A Brilliant Con Job

The Shedd’s Music Man marches straight into the heart 

Once in a while professional stage director Kirk Boyd comes out of retirement to give local theater lovers a welcome taste of his theatrical magic. After a long career working at the Oregon Shakespeare Festival, and later managing his own Willamette Repertory Theatre in Eugene, he knows exactly how to satisfy audiences yearning to be surprised, delighted and enlightened, even if they may have seen a show numerous times.

With his direction of Meredith Willson’s The Music Man, which opened at The Shedd July 7, he does precisely that, helped by music director Robert Ashens and a large cast of all ages brimming with talent. So many actors have performed over the years at The Shedd that they seem like an extended family, and indeed, some of them are members of three actual families.

I’m sure you know the plot. Charming con artist travels the country circa 1912, selling mail-order musical instruments and uniforms with the promise of forming a kids’ band (no longer designated as a “boys’ band” in recent productions). Since he knows nothing about music, in each town he cozies up to the local piano teacher, getting her to corroborate the need for a band.

But in quaint River City, Iowa, known for its stubborn population, he meets his nemesis. He falls in love with Marian Paroo, a 26-year-old librarian-piano teacher (beautifully played by Cyra Conforth), and reveals an unexpected streak of kindness when he learns that her little brother Winthrop (delightful Eliyah Chandler) suffers from a serious lisp and the loss of his father.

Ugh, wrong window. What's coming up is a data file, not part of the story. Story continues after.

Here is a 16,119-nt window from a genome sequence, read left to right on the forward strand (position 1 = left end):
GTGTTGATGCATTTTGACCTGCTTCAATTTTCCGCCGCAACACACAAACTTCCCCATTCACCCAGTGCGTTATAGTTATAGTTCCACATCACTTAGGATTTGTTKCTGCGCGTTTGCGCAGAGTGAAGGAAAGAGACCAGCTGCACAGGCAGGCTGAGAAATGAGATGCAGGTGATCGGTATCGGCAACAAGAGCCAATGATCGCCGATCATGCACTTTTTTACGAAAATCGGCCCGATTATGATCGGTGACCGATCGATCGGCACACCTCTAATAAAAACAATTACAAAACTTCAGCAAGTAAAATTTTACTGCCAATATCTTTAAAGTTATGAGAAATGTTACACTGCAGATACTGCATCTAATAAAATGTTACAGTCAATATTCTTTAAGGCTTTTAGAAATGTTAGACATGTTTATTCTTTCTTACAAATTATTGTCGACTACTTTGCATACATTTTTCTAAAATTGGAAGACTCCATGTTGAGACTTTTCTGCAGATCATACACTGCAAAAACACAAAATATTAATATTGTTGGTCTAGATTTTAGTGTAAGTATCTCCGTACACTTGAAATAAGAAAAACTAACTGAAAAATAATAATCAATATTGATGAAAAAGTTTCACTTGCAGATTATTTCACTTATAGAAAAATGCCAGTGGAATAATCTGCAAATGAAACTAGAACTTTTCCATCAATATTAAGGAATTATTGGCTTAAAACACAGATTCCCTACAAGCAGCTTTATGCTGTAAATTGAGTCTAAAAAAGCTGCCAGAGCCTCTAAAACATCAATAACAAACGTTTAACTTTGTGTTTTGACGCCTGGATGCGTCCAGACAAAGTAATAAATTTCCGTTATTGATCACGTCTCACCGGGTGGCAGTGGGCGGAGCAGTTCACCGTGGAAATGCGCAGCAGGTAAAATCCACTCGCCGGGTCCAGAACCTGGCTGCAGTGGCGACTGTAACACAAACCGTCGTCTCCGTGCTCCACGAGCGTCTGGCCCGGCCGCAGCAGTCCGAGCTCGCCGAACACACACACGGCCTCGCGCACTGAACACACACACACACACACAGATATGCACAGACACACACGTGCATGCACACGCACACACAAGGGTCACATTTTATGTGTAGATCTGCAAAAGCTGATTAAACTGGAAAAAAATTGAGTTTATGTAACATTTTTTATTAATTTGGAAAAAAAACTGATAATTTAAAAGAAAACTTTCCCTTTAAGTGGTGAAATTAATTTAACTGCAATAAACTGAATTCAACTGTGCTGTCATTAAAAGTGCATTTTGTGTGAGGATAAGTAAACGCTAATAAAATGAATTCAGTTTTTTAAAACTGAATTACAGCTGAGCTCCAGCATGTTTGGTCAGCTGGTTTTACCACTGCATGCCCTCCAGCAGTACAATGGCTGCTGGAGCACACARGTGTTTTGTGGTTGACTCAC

When the inimitable Robert Preston portrayed Harold Hill in the first Broadway run of The Music Man starting in 1957, he was 39 years old. For the 1962 movie, he was 44. No wonder Harold was ready to settle down with Marian, even though he didn’t know it.

The Shedd’s Harold Hill, Tate Foshay, a college senior, is considerably younger. Without strictly imitating Preston’s Hill, Foshay instead seems to channel Hill’s ambitious and slightly desperate spirit.

The River City that Hill encounters is full of eccentric characters. He manages to transform a feuding school board, played by Mark Norwood, Matthew Leach, Nehemiah Nance and Owen Colley, into a harmonious barbershop quartet. 

Blustery Mayor Shinn (Earl Ruttencutter) mangles his words so badly that he could serve as an example for Winthrop. A lisp won’t hold him back in life. Heidi Turnquist is formidable as Eulalie, the mayor’s wife. Isabella Willis is amusing as their daughter Zaneeta, as is Matthew Michaels as Zaneeta’s secret boyfriend, Tommy Djilas.

The songs are as good as it gets in musical theater — every single one. “Seventy-Six Trombones,” “Ya Got Trouble,” “Marian the Librarian,” “The Wells Fargo Wagon,” “Till There Was You” and all the others.

The Music Man is one of musical theater’s most uplifting, nostalgic portrayals of life in Middle America, life as we might imagine it during a happy, innocent time. But after seeing productions of it for nearly my whole life, I’m discovering a deeper meaning, and I can’t help thinking about what could happen to the characters after the play ends.

The mainstream folks are confident they are good and generous, while immigrant families live on the wrong side of town, struggling to gain an education and make a decent living. In 1912, women wouldn’t get the vote on a national level for eight more years. In a few years, both the affluent young men and the immigrants (and female nurses and doctors) would march to a world war. Would smart but disadvantaged Tommy Djilas distinguish himself as a war hero, marry the mayor’s daughter and become a bank manager? Or would he even come home alive?

And looking back to Harold Hill’s childhood, do we imagine another smart but disadvantaged kid from the wrong part of town, one who finds success as a traveling con artist? After all, Harold Hill isn’t even his real name. Has he never married because he never felt worthy of a fine woman like Marian Paroo?

Well, this is fun to ponder. Clearly, The Music Man is not merely a brilliant feel-good musical; it’s a complicated crazy quilt containing layers of philosophies to uncover.

The Music Man is playing at The Shedd through July 23; times and tickets through TheShedd.org/Music Man or 541-434-7000.